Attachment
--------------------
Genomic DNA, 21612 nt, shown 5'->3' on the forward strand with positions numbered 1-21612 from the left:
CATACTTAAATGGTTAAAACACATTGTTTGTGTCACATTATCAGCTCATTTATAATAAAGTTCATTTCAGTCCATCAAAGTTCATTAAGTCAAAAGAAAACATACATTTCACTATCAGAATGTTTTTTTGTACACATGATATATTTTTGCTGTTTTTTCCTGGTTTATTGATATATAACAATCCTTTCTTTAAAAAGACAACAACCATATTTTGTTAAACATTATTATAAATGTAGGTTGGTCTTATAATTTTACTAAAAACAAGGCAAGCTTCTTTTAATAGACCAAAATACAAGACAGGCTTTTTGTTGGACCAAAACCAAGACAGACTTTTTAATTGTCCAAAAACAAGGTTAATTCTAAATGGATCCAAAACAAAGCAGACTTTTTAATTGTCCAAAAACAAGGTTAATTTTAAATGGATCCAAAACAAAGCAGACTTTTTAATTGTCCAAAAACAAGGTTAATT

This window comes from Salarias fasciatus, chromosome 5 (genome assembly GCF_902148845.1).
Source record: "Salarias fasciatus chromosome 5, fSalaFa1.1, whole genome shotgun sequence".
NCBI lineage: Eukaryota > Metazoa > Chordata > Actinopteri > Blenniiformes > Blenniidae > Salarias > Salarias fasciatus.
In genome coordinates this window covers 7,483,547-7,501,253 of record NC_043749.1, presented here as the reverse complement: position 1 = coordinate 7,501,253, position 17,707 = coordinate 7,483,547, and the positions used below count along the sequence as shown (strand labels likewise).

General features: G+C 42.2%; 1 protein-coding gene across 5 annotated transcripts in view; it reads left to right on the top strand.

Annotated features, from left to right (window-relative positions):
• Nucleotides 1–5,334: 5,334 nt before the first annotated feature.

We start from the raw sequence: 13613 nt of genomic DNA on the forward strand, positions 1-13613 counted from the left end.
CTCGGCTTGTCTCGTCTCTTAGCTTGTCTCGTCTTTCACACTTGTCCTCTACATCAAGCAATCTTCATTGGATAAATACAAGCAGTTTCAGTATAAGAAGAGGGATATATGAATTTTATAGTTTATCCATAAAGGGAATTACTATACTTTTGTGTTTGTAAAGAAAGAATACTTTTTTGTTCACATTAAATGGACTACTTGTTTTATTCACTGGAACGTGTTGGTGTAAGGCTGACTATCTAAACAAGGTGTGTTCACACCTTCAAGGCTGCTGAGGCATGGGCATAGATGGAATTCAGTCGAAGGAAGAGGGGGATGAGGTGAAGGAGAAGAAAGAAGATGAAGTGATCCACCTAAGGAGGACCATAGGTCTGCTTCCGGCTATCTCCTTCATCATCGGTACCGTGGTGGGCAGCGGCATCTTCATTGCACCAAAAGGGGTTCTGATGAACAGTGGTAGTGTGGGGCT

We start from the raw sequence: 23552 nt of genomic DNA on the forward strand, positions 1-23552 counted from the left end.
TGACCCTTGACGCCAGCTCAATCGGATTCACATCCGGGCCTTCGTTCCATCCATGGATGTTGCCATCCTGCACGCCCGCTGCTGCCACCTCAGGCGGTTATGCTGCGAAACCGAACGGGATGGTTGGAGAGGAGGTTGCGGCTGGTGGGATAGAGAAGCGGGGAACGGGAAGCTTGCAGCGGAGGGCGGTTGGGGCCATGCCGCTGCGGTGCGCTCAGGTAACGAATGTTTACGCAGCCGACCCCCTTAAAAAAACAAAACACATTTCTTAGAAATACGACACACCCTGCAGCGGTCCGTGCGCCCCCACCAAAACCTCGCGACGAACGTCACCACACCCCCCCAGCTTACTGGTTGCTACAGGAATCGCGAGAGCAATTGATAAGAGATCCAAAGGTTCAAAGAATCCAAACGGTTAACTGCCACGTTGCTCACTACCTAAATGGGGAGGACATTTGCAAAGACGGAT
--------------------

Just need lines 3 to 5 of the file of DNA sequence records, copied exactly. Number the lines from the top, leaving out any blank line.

This window comes from Salarias fasciatus, chromosome 5 (genome assembly GCF_902148845.1).
Source record: "Salarias fasciatus chromosome 5, fSalaFa1.1, whole genome shotgun sequence".
NCBI lineage: Eukaryota > Metazoa > Chordata > Actinopteri > Blenniiformes > Blenniidae > Salarias > Salarias fasciatus.